Women also play a critical role in climate adaptation and lead resilience-building initiatives in their communities, when they are forced to flee, the knowledge for adapting to and mitigating the impacts of climate change in the local context is lost.
Refugees are often from countries facing “a perfect storm of crises”, with interlocking challenges such as political instability, economic recessions, natural disasters, and climate change. 

But these countries have also historically emitted far less greenhouse gases compared to industrialised nations, yet are more vulnerable to the impacts of climate change due to geographical factors such as coastal or low-lying areas prone to sea-level rise, economic dependence on climate-sensitive sectors like agriculture, and limited economic and social capacity for adaptation and resilience-building.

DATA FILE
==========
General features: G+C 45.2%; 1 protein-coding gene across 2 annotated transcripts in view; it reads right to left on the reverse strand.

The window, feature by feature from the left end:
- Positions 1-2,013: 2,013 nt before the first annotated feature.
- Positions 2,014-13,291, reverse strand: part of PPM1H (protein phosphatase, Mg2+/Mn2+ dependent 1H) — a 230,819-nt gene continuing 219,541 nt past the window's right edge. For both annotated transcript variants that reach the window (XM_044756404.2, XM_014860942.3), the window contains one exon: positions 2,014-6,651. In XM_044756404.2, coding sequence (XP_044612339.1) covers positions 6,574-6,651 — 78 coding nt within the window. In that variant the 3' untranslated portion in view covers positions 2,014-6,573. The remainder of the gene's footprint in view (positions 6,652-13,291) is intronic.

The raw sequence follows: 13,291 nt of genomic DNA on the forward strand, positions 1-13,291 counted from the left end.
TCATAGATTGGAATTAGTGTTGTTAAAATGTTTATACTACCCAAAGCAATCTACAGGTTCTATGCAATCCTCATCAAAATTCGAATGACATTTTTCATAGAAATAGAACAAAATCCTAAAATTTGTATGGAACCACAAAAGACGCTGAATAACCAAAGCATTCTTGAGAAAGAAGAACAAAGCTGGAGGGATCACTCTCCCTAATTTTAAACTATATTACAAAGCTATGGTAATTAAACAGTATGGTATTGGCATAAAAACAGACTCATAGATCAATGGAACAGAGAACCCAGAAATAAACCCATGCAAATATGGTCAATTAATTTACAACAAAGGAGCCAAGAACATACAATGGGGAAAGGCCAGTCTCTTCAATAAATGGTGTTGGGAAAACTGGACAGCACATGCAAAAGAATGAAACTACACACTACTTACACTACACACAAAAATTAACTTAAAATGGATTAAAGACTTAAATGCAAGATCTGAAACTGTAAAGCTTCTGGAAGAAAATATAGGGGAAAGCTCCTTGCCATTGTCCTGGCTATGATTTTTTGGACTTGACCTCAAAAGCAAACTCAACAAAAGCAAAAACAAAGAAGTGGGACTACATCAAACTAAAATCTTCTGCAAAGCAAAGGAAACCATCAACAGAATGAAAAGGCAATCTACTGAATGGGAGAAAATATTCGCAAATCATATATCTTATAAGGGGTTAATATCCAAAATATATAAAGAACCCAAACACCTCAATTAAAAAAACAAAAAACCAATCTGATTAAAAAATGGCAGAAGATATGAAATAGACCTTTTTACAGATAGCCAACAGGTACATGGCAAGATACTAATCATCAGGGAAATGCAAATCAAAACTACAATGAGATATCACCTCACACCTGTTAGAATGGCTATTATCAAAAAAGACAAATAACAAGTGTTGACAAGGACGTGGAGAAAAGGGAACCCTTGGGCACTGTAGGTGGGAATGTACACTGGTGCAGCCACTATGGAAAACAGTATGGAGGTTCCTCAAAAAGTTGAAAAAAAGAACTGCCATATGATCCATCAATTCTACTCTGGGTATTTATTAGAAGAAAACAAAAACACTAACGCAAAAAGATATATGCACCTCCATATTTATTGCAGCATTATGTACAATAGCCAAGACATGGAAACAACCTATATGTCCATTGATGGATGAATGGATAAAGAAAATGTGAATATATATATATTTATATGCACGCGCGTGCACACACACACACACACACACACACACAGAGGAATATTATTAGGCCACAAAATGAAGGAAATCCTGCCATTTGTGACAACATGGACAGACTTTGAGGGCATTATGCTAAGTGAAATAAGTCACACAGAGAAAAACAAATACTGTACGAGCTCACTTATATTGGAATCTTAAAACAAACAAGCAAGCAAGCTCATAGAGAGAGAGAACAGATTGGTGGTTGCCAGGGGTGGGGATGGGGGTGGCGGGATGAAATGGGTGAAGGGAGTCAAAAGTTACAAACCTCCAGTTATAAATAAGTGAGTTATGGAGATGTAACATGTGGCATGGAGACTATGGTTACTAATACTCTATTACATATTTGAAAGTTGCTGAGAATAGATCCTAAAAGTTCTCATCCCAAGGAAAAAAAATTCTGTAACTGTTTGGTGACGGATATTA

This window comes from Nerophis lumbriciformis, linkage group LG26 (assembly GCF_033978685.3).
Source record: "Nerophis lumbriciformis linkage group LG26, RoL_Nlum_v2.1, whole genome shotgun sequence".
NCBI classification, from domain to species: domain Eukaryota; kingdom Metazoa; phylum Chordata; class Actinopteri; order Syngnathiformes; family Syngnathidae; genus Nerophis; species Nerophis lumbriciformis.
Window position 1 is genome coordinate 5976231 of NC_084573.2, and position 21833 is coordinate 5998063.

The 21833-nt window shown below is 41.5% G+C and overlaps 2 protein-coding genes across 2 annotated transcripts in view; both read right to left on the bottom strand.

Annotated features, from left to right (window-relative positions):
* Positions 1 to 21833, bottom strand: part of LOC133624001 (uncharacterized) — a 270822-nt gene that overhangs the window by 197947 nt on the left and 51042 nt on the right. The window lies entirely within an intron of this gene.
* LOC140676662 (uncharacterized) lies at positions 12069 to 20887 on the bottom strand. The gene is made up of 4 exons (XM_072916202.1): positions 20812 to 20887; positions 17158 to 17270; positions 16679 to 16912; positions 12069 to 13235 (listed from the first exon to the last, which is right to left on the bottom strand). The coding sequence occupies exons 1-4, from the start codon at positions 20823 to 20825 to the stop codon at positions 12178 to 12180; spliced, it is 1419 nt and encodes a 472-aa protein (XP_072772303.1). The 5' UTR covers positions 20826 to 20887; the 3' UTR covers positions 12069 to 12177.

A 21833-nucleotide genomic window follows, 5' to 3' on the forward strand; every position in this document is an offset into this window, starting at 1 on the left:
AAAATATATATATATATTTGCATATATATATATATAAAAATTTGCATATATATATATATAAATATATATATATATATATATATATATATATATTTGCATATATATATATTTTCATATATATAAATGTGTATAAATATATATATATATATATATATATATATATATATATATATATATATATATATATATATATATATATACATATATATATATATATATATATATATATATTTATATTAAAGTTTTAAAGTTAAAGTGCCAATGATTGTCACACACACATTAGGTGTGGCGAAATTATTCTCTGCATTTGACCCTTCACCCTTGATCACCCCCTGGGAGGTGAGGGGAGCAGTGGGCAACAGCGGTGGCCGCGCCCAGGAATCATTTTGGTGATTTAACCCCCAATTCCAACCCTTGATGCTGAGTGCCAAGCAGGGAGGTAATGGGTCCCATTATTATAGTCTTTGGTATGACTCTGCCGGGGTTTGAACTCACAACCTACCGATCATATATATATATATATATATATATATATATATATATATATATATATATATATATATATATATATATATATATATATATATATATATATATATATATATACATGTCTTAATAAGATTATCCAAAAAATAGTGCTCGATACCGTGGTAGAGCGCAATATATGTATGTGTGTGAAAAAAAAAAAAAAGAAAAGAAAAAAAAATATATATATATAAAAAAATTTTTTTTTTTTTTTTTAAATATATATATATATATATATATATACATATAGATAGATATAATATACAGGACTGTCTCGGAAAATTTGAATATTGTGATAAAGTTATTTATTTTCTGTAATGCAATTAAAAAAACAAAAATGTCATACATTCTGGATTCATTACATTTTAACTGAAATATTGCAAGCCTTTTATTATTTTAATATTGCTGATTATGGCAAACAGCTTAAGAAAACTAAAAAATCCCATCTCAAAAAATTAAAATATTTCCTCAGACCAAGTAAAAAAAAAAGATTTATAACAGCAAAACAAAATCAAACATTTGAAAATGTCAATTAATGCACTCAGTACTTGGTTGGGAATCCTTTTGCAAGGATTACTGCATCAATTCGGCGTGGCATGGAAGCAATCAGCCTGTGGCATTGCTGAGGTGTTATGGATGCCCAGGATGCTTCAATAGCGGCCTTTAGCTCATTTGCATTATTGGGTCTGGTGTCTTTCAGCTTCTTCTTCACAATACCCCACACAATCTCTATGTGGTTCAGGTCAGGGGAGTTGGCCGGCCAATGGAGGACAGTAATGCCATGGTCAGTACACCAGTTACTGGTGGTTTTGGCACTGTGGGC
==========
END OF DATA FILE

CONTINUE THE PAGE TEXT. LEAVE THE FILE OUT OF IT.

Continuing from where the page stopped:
This means there is a disproportionate impact of climate change on vulnerable communities including Indigenous people who have been dispossessed of the resources and infrastructure to cope with extreme weather events, loss of livelihoods, and displacement. Recognising this injustice is essential for shaping equitable responses to climate change and supporting affected communities in their efforts to adapt and thrive in a changing climate.
The disproportionate impact of climate change on vulnerable and marginalised communities underscores broader issues of global justice and responsibility. 

It is crucial for the Global North, which has historically emitted the most greenhouse gases, to take greater responsibility for addressing climate change. These countries must not reflect their solidarity in mere slogans and quotes, but rather by dedicating financial resources to stop people from having to abandon their ancestral lands and cultures to flee to places that do not offer ideal or comfortable living conditions.